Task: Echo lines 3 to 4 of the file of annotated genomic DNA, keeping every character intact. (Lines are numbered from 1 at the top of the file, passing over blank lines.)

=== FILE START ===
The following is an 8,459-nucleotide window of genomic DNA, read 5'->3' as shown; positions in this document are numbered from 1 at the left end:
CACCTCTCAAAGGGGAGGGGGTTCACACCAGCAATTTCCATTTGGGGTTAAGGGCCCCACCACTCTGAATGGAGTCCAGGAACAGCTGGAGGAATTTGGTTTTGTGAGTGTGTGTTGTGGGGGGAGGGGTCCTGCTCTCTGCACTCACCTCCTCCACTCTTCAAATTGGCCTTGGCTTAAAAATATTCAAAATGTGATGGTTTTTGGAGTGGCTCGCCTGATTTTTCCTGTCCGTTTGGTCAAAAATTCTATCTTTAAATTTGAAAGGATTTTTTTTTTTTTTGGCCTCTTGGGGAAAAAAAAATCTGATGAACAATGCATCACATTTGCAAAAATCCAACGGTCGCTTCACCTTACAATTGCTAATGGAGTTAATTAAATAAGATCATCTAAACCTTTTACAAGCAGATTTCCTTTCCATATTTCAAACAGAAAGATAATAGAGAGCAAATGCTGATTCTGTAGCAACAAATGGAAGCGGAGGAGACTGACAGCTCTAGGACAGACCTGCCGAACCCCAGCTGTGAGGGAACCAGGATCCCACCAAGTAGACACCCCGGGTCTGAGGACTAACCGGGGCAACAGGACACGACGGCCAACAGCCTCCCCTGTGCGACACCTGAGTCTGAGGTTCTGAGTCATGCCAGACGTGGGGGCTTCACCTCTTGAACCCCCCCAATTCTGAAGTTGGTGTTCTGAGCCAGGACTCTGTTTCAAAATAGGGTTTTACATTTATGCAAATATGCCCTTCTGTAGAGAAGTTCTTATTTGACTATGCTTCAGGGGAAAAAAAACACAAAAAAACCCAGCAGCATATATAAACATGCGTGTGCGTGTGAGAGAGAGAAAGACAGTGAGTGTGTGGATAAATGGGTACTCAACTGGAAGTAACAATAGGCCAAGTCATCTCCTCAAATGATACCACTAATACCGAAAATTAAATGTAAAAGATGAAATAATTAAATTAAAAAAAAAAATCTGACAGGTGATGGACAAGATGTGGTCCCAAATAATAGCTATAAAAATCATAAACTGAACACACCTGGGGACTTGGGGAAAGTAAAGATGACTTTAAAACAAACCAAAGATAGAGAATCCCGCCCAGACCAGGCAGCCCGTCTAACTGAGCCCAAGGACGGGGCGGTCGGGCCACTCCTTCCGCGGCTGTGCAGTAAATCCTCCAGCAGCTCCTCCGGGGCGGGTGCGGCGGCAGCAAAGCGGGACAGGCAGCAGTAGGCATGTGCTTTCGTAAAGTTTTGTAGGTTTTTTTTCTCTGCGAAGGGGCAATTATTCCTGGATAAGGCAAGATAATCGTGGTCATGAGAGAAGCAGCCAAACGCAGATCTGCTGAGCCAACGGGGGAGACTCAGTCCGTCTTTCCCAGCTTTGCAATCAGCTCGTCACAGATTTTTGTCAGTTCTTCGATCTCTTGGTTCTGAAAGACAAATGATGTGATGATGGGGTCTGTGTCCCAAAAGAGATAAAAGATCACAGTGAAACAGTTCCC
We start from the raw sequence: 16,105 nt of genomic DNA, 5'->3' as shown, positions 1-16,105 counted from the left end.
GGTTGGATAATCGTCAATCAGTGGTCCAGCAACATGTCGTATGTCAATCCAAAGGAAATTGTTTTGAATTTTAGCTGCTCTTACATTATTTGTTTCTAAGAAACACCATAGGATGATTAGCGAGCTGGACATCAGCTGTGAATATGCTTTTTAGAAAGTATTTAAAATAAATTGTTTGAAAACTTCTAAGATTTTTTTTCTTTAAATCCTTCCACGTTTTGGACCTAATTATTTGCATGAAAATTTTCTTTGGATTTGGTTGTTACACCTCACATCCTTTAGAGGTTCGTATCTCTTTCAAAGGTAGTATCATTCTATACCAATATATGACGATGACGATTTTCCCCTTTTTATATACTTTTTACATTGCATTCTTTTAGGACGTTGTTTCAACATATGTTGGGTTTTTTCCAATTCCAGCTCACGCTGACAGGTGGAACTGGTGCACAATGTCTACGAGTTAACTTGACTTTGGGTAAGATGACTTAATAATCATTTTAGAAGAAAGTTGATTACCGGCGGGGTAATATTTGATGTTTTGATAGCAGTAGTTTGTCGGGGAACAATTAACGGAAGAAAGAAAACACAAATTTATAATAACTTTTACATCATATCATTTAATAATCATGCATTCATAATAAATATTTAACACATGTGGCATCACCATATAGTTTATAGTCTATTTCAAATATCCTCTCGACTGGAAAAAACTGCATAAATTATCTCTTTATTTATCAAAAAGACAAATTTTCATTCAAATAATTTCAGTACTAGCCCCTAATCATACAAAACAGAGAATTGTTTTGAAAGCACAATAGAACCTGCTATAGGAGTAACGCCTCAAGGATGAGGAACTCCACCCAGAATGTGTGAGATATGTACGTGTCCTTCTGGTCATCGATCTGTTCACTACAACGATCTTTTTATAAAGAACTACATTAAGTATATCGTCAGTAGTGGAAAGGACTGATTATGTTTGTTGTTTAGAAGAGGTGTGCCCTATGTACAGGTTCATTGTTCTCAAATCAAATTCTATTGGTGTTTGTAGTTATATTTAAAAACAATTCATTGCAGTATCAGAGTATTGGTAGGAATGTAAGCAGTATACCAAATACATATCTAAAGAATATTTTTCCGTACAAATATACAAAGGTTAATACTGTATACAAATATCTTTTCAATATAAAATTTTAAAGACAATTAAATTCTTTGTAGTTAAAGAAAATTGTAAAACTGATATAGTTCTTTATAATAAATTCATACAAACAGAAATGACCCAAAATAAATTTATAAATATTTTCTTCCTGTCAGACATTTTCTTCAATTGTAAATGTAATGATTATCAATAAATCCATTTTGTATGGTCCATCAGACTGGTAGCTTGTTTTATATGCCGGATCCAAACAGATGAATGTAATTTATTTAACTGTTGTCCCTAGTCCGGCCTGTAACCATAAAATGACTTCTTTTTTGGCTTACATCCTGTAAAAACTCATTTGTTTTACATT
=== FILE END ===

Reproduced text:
We start from the raw sequence: 16,105 nt of genomic DNA, 5'->3' as shown, positions 1-16,105 counted from the left end.
GGTTGGATAATCGTCAATCAGTGGTCCAGCAACATGTCGTATGTCAATCCAAAGGAAATTGTTTTGAATTTTAGCTGCTCTTACATTATTTGTTTCTAAGAAACACCATAGGATGATTAGCGAGCTGGACATCAGCTGTGAATATGCTTTTTAGAAAGTATTTAAAATAAATTGTTTGAAAACTTCTAAGATTTTTTTTCTTTAAATCCTTCCACGTTTTGGACCTAATTATTTGCATGAAAATTTTCTTTGGATTTGGTTGTTACACCTCACATCCTTTAGAGGTTCGTATCTCTTTCAAAGGTAGTATCATTCTATACCAATATATGACGATGACGATTTTCCCCTTTTTATATACTTTTTACATTGCATTCTTTTAGGACGTTGTTTCAACATATGTTGGGTTTTTTCCAATTCCAGCTCACGCTGACAGGTGGAACTGGTGCACAATGTCTACGAGTTAACTTGACTTTGGGTAAGATGACTTAATAATCATTTTAGAAGAAAGTTGATTACCGGCGGGGTAATATTTGATGTTTTGATAGCAGTAGTTTGTCGGGGAACAATTAACGGAAGAAAGAAAACACAAATTTATAATAACTTTTACATCATATCATTTAATAATCATGCATTCATAATAAATATTTAACACATGTGGCATCACCATATAGTTTATAGTCTATTTCAAATATCCTCTCGACTGGAAAAAACTGCATAAATTATCTCTTTATTTATCAAAAAGACAAATTTTCATTCAAATAATTTCAGTACTAGCCCCTAATCATACAAAACAGAGAATTGTTTTGAAAGCACAATAGAACCTGCTATAGGAGTAACGCCTCAAGGATGAGGAACTCCACCCAGAATGTGTGAGATATGTACGTGTCCTTCTGGTCATCGATCTGTTCACTACAACGATCTTTTTATAAAGAACTACATTAAGTATATCGTCAGTAGTGGAAAGGACTGATTATGTTTGTTGTTTAGAAGAGGTGTGCCCTATGTACAGGTTCATTGTTCTCAAATCAAATTCTATTGGTGTTTGTAGTTATATTTAAAAACAATTCATTGCAGTATCAGAGTATTGGTAGGAATGTAAGCAGTATACCAAATACATATCTAAAGAATATTTTTCCGTACAAATATACAAAGGTTAATACTGTATACAAATATCTTTTCAATATAAAATTTTAAAGACAATTAAATTCTTTGTAGTTAAAGAAAATTGTAAAACTGATATAGTTCTTTATAATAAATTCATACAAACAGAAATGACCCAAAATAAATTTATAAATATTTTCTTCCTGTCAGACATTTTCTTCAATTGTAAATGTAATGATTATCAATAAATCCATTTTGTATGGTCCATCAGACTGGTAGCTTGTTTTATATGCCGGATCCAAACAGATGAATGTAATTTATTTAACTGTTGTCCCTAGTCCGGCCTGTAACCATAAAATGACTTCTTTTTTGGCTTACATCCTGTAAAAACTCATTTGTTTTACATT